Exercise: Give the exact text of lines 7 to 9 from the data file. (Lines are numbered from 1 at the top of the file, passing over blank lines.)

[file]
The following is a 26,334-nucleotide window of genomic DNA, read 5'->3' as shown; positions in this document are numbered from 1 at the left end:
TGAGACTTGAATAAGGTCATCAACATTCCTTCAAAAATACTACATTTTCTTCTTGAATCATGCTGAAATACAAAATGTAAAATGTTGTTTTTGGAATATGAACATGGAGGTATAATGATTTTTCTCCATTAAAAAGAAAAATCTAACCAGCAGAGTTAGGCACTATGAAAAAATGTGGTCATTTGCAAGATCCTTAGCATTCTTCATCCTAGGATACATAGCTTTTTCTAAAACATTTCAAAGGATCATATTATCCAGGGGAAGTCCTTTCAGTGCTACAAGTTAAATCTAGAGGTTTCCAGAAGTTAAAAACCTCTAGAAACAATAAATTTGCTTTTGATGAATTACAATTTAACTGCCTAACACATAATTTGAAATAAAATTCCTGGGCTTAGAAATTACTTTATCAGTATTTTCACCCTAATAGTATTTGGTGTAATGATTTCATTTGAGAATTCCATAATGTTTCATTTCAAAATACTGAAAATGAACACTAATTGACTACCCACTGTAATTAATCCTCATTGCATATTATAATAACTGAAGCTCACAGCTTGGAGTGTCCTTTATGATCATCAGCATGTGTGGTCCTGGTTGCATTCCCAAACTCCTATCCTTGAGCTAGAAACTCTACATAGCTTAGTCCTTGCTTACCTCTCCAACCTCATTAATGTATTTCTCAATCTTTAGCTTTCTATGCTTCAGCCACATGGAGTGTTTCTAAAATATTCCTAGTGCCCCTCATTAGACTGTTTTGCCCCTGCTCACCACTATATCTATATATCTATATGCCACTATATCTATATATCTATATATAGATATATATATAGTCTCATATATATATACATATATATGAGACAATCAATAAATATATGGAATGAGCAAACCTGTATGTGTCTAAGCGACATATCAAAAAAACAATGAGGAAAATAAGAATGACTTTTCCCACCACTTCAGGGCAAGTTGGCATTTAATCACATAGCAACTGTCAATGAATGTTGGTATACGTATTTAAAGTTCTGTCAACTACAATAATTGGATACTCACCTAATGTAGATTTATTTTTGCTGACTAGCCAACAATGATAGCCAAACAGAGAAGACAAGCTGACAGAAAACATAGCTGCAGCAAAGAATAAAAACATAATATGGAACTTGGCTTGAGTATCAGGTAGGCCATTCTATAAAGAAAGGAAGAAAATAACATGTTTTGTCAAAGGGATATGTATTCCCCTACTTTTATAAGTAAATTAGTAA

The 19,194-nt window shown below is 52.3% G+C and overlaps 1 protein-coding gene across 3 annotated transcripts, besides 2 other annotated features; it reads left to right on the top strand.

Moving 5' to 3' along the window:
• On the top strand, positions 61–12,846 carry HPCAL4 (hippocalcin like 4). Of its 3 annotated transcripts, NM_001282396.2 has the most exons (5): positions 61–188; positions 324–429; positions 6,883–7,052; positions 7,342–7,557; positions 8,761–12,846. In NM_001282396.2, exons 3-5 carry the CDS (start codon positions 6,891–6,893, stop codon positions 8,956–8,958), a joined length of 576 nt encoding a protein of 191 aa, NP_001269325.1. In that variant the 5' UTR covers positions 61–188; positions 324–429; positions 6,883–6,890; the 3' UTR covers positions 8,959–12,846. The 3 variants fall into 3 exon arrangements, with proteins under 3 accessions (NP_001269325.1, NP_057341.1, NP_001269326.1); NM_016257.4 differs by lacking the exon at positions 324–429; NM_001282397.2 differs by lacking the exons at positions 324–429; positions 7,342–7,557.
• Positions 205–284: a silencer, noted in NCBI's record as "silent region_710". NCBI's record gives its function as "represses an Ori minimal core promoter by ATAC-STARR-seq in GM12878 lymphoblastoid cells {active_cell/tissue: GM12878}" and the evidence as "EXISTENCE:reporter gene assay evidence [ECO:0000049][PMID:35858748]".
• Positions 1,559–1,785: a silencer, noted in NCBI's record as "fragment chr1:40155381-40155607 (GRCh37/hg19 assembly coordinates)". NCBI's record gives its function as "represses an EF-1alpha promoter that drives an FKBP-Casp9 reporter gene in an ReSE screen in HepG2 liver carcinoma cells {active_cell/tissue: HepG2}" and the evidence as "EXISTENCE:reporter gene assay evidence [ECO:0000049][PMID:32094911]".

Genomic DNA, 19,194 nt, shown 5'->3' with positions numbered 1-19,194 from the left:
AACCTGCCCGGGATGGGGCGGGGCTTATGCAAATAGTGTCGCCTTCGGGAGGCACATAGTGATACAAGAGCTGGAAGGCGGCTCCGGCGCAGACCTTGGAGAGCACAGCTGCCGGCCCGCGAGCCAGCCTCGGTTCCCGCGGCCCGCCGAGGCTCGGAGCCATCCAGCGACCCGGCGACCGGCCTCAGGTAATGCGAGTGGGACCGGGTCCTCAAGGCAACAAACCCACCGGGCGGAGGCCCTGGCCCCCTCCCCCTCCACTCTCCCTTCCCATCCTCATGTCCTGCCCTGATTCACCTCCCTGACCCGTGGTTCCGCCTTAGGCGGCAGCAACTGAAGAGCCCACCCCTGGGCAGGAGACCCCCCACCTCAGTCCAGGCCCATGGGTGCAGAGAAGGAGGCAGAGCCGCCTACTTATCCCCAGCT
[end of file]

• Positions 1,559–1,785: a silencer, noted in NCBI's record as "fragment chr1:40155381-40155607 (GRCh37/hg19 assembly coordinates)". NCBI's record gives its function as "represses an EF-1alpha promoter that drives an FKBP-Casp9 reporter gene in an ReSE screen in HepG2 liver carcinoma cells {active_cell/tissue: HepG2}" and the evidence as "EXISTENCE:reporter gene assay evidence [ECO:0000049][PMID:32094911]".

Genomic DNA, 19,194 nt, shown 5'->3' with positions numbered 1-19,194 from the left:
AACCTGCCCGGGATGGGGCGGGGCTTATGCAAATAGTGTCGCCTTCGGGAGGCACATAGTGATACAAGAGCTGGAAGGCGGCTCCGGCGCAGACCTTGGAGAGCACAGCTGCCGGCCCGCGAGCCAGCCTCGGTTCCCGCGGCCCGCCGAGGCTCGGAGCCATCCAGCGACCCGGCGACCGGCCTCAGGTAATGCGAGTGGGACCGGGTCCTCAAGGCAACAAACCCACCGGGCGGAGGCCCTGGCCCCCTCCCCCTCCACTCTCCCTTCCCATCCTCATGTCCTGCCCTGATTCACCTCCCTGACCCGTGGTTCCGCCTTAGGCGGCAGCAACTGAAGAGCCCACCCCTGGGCAGGAGACCCCCCACCTCAGTCCAGGCCCATGGGTGCAGAGAAGGAGGCAGAGCCGCCTACTTATCCCCAGCT